My research interests revolve around the vitality of the Indigenous languages of North America, where I primarily focus on language acquisition, documentation and description, and revitalization.
Due to the legacy of colonialism, nearly all such languages are rapidly losing mother-tongue speakers, and very few are still acquired as a first language by children in a traditional manner. Furthermore, many Indigenous communities require better linguistic resources to help support child language development (in areas such as speech language pathology) and pass their languages on to new generations of speakers—through efforts such as immersion, master/mentor-apprentice, and adult language education programs. Many Indigenous languages of North America are also well known for having particular linguistic characteristics, yet the acquisition of such characteristics is critically under-studied and may present special challenges for first and second language acquisition.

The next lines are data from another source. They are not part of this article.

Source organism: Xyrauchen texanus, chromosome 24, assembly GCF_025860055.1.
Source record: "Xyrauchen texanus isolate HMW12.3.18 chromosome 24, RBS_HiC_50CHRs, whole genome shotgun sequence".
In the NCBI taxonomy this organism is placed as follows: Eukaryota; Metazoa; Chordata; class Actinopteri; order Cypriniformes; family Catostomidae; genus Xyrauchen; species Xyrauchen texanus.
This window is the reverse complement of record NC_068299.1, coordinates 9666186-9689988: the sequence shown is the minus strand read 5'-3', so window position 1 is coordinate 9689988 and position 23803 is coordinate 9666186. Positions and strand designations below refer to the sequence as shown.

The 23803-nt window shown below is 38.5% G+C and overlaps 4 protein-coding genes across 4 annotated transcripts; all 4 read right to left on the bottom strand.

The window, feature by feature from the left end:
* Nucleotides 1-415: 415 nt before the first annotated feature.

My research program is dedicated to understanding how speakers use these languages, how young children and learners acquire them, and how best to use this knowledge to inform science and community-grounded language efforts.
Much of my work has centered on East Cree, an Algonquian language spoken in Eeyou Istchee territory in Northern Québec, Canada. For example, my dissertation focuses on the first language acquisition of nominal inflection in Northern East Cree by three children between the ages of two and six. I am also an active member of the research team at the Chisasibi Child Language Acquisition Study (CCLAS), led by Dr. Julie Brittain at Memorial University.